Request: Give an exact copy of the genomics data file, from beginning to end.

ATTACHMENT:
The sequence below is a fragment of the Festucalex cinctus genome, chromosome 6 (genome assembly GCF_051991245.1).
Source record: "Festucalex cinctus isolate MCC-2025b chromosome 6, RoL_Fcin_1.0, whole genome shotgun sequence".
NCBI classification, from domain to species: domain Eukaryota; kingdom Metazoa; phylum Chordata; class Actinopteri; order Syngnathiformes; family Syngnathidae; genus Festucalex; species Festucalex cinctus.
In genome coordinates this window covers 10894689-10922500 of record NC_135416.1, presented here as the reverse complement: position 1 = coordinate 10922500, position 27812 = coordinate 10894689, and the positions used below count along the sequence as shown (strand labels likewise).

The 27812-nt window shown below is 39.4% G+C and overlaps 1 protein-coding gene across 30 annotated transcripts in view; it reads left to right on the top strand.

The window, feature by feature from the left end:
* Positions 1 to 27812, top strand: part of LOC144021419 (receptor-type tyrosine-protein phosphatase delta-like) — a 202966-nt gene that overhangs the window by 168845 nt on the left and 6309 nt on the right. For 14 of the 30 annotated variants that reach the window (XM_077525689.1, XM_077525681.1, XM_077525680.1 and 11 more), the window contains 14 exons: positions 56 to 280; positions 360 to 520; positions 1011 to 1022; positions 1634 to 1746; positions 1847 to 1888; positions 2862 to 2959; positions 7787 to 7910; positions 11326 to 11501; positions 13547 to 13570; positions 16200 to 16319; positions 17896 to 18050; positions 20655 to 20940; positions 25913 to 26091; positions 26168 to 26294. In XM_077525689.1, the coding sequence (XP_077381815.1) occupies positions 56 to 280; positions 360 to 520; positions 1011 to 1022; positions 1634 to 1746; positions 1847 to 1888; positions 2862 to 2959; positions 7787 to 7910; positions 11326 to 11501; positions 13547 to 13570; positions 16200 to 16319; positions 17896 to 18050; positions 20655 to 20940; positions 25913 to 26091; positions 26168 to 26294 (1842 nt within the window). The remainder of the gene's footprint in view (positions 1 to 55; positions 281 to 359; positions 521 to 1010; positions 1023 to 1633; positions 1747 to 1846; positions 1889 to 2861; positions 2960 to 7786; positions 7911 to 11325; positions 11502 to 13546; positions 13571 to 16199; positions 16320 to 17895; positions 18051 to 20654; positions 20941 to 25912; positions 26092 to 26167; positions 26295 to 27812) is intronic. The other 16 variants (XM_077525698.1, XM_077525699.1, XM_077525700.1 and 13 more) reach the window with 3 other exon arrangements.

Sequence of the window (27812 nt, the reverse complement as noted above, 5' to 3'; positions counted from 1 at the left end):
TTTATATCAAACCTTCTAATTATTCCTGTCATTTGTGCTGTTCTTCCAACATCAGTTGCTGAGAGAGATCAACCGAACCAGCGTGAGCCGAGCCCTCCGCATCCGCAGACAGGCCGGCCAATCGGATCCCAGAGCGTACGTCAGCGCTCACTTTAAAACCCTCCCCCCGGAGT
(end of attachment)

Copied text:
The sequence below is a fragment of the Festucalex cinctus genome, chromosome 6 (genome assembly GCF_051991245.1).
Source record: "Festucalex cinctus isolate MCC-2025b chromosome 6, RoL_Fcin_1.0, whole genome shotgun sequence".
NCBI classification, from domain to species: domain Eukaryota; kingdom Metazoa; phylum Chordata; class Actinopteri; order Syngnathiformes; family Syngnathidae; genus Festucalex; species Festucalex cinctus.
In genome coordinates this window covers 10894689-10922500 of record NC_135416.1, presented here as the reverse complement: position 1 = coordinate 10922500, position 27812 = coordinate 10894689, and the positions used below count along the sequence as shown (strand labels likewise).

The 27812-nt window shown below is 39.4% G+C and overlaps 1 protein-coding gene across 30 annotated transcripts in view; it reads left to right on the top strand.

The window, feature by feature from the left end:
* Positions 1 to 27812, top strand: part of LOC144021419 (receptor-type tyrosine-protein phosphatase delta-like) — a 202966-nt gene that overhangs the window by 168845 nt on the left and 6309 nt on the right. For 14 of the 30 annotated variants that reach the window (XM_077525689.1, XM_077525681.1, XM_077525680.1 and 11 more), the window contains 14 exons: positions 56 to 280; positions 360 to 520; positions 1011 to 1022; positions 1634 to 1746; positions 1847 to 1888; positions 2862 to 2959; positions 7787 to 7910; positions 11326 to 11501; positions 13547 to 13570; positions 16200 to 16319; positions 17896 to 18050; positions 20655 to 20940; positions 25913 to 26091; positions 26168 to 26294. In XM_077525689.1, the coding sequence (XP_077381815.1) occupies positions 56 to 280; positions 360 to 520; positions 1011 to 1022; positions 1634 to 1746; positions 1847 to 1888; positions 2862 to 2959; positions 7787 to 7910; positions 11326 to 11501; positions 13547 to 13570; positions 16200 to 16319; positions 17896 to 18050; positions 20655 to 20940; positions 25913 to 26091; positions 26168 to 26294 (1842 nt within the window). The remainder of the gene's footprint in view (positions 1 to 55; positions 281 to 359; positions 521 to 1010; positions 1023 to 1633; positions 1747 to 1846; positions 1889 to 2861; positions 2960 to 7786; positions 7911 to 11325; positions 11502 to 13546; positions 13571 to 16199; positions 16320 to 17895; positions 18051 to 20654; positions 20941 to 25912; positions 26092 to 26167; positions 26295 to 27812) is intronic. The other 16 variants (XM_077525698.1, XM_077525699.1, XM_077525700.1 and 13 more) reach the window with 3 other exon arrangements.

Sequence of the window (27812 nt, the reverse complement as noted above, 5' to 3'; positions counted from 1 at the left end):
TTTATATCAAACCTTCTAATTATTCCTGTCATTTGTGCTGTTCTTCCAACATCAGTTGCTGAGAGAGATCAACCGAACCAGCGTGAGCCGAGCCCTCCGCATCCGCAGACAGGCCGGCCAATCGGATCCCAGAGCGTACGTCAGCGCTCACTTTAAAACCCTCCCCCCGGAGT